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What is the difference between sampling error and standard error?

This question was posted the Assessment and Surveillance forum area and has 1 replies.

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Normal user

22 Jun 2012, 19:15

The sampling error is the difference between a survey prevalence and the true population prevalence. How does sampling error relate to standard error? Would it be correct to say that sampling error is expressed as standard error (just the naming when the sampling error is measured)?

Bradley A. Woodruff


Technical expert

25 Jun 2012, 18:31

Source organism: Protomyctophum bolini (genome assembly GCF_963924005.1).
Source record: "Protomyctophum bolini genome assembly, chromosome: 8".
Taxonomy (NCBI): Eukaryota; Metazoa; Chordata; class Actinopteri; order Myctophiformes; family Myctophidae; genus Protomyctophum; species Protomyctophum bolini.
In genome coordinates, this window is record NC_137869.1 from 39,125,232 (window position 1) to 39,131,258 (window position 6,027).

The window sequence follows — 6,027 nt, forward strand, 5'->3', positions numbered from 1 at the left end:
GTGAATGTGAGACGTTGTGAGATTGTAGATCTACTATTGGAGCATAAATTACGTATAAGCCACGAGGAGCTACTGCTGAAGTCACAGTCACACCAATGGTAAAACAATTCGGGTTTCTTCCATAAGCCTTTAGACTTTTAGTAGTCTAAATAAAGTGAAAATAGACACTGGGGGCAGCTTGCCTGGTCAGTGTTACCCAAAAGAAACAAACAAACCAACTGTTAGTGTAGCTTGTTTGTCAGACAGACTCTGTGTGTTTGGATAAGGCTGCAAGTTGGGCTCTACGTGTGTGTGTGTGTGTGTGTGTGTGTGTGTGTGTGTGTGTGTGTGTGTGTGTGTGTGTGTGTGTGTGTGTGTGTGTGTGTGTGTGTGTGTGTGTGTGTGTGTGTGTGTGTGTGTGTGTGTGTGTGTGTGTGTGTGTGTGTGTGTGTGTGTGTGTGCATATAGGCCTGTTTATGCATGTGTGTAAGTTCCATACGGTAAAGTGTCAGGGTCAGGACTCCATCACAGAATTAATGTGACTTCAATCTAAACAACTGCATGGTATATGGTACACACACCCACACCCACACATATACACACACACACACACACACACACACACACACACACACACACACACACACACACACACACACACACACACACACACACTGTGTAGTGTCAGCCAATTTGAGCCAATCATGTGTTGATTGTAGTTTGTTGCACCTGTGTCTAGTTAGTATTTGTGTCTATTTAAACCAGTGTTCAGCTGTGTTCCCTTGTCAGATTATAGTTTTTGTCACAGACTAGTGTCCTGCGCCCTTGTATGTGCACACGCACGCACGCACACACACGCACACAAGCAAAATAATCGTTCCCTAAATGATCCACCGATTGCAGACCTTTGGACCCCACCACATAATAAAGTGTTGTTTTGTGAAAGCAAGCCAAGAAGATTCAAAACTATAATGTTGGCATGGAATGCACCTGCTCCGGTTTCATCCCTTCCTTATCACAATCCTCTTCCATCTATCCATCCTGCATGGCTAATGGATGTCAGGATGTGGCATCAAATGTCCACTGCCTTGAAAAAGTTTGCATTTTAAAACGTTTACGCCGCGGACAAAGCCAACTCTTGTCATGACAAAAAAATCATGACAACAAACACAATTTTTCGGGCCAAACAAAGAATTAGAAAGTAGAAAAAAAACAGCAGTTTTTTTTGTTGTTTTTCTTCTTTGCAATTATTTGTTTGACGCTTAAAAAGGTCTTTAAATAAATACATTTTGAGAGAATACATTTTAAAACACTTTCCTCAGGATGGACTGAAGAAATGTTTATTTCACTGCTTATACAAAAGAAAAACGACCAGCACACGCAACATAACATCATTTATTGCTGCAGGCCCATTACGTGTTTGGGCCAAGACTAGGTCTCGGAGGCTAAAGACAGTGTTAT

Standard error is a measure of sampling error. There are others, but standard error is, by far, the most commonly used when dealing with survey data. But one important point: sampling error is NOT the only reason for a difference between your survey estimate (based on your survey sample) and the true value in the population. Another, and arguably more important, reason for this difference is bias. Bias can be introduced when designing the sampling scheme, writing the questionnaire or data collection form, collecting the survey data, or analyzing the survey data. Most forms of bias cannot be calculated nor measured after the data are collected, and are, therefore, often invisible. Bias must be avoided by using correct procedures at each step of the survey process. Bias has NOTHING to do with sample size which affects only sampling error and standard error. As a result, large sample sizes do NOT eliminate bias. In fact, the larger your sample size, the more teams you need to collect data for whom it is more difficult to provide the necessary supervision; thus, increasing the likelihood of bias in the data collection. I think it best to use a minimal sample size so that survey managers can provide good supervision and data quality checks to ensure a minimum of potentially invisible bias.

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